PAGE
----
Does bombing funerals count? It doesn't happen often, but I remember it happening every so often during the first couple years of occupancy in Iraq (where one sect would hit a funeral and then when all those people would have a funeral there'd be a counter strike by the other sect). That's pretty mocking...

Or is all fair in war?

Comment: Re:To elaborate on the hardware difficulties. (Score 1) 179

by CNTOAGN (#41941985) Attached to: Why You Can't Build Your Own Smartphone: Patents
Will 3D printers help move open-source hardware circuit design to the next level? I know that they have great potential in helping the open-source ecology project (http://opensourceecology.org/), but that is mostly in the reprinting of complex parts for repair or initial construction of larger pieces. If more EEs / home enthusiasts could print out complete modules along with printing out testing nodes - little snap-off diodes whose sole purpose in the print is to prove some inner working of module, would circuit design explode? Just curious about what you thought.

Comment: Re:It was a good launch (Score 2) 272

by CNTOAGN (#41591331) Attached to: SpaceX Launch Not So Perfect After All

But what if the cost to fix the failure is deemed to high? It is an acceptable engineering practice to just plan on something going wrong x% of the time. Now if 1/9 is the maximum failure rate, and you can still get to orbit (meaning you design in the possibility of an engine exploding - can you imagine!), and the probability of 2/9 is astronomical, is something that is "forseen" have to be mitigated? Now granted, I hope the engine failure is truly something anomalous, given that even the smallest fracture can cause problems, and you have to test the engine at least once before use...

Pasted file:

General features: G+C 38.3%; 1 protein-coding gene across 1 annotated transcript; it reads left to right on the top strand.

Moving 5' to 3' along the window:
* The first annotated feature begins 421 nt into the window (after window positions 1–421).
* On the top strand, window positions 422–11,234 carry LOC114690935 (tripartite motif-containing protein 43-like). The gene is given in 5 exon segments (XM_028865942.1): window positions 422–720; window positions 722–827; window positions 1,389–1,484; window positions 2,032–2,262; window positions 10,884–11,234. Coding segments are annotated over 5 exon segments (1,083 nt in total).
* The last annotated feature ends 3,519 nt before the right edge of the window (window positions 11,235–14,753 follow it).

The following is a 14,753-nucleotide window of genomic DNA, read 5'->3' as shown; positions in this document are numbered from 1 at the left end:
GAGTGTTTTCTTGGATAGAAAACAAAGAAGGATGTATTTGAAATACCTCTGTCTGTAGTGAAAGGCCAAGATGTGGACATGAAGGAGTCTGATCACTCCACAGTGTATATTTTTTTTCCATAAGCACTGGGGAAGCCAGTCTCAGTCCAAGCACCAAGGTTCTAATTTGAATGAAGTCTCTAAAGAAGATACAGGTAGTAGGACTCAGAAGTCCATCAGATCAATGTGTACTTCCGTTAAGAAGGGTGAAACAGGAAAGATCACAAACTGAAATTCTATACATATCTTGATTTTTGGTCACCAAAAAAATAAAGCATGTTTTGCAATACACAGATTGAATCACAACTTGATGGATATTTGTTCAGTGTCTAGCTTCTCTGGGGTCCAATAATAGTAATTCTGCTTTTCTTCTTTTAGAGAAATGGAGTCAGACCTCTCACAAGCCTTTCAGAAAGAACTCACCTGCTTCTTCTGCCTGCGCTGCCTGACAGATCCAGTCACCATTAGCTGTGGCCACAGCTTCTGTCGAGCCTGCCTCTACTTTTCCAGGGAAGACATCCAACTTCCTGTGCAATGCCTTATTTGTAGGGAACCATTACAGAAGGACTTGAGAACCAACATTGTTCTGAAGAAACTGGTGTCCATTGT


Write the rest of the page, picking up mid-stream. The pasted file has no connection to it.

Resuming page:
Will space travel ever enter the "good enough" phase of manufacturing? Being an A.E. I applaud the design of the falcon engine system. Just like most large aircraft can land with 1 out of 4 engines being functional, a system that can take a full system failure on one of its parts and still perform is quality engineering.

Comment: Judge Rya Zobel (Score 2) 312

by CNTOAGN (#41101327) Attached to: New Judge Assigned To Tenenbaum Case Upholds $675k Verdict
Ok, I respect old people, but I don't trust them - not one bit. This lady is 80 - how is she qualified to be a judge on a case that involves technology? The RIAA must have convinced her that "downloading" somehow stole their copy and they had to get them back... Anyways, I'd be curious to see the list of songs - just to see where those songs are in the charts / profit margins.

Comment: Re:A good start (Score 1) 122

by CNTOAGN (#40854203) Attached to: Google Clamps Down On Spam, Intrusive Ads In Apps
Someone else mentioned that it would be nice if apps gave justifications for their various access rights - like "full internet access" - this would be a perfectly good reason, and it would be pretty cool if all apps would tell you, when you are installing - "this app uses internet access to send which functions get used, if it is uninstalled, and the ability to rate the app - no personal information sent."

Of course a baked in analytics service for all apps, that could be disabled, would be pretty cool too... Maybe an android level API?

Comment: Re:democracy is the weakest form of governance (Score 1) 594

by CNTOAGN (#37980386) Attached to: Could Crowd-Sourced Direct Democracy Work?
much like Douglas Adams' ruler of the universe

The Ruler of the Universe is a man living in a small shack on a world that can only be reached with a key to an unprobability field or use of an Infinite Improbability Drive. He does not want to rule the universe and tries not to whenever possible, and therefore is by far the ideal candidate for the job.

http://en.wikipedia.org/wiki/List_of_minor_The_Hitchhiker's_Guide_to_the_Galaxy_characters#The_Ruler_of_the_Universe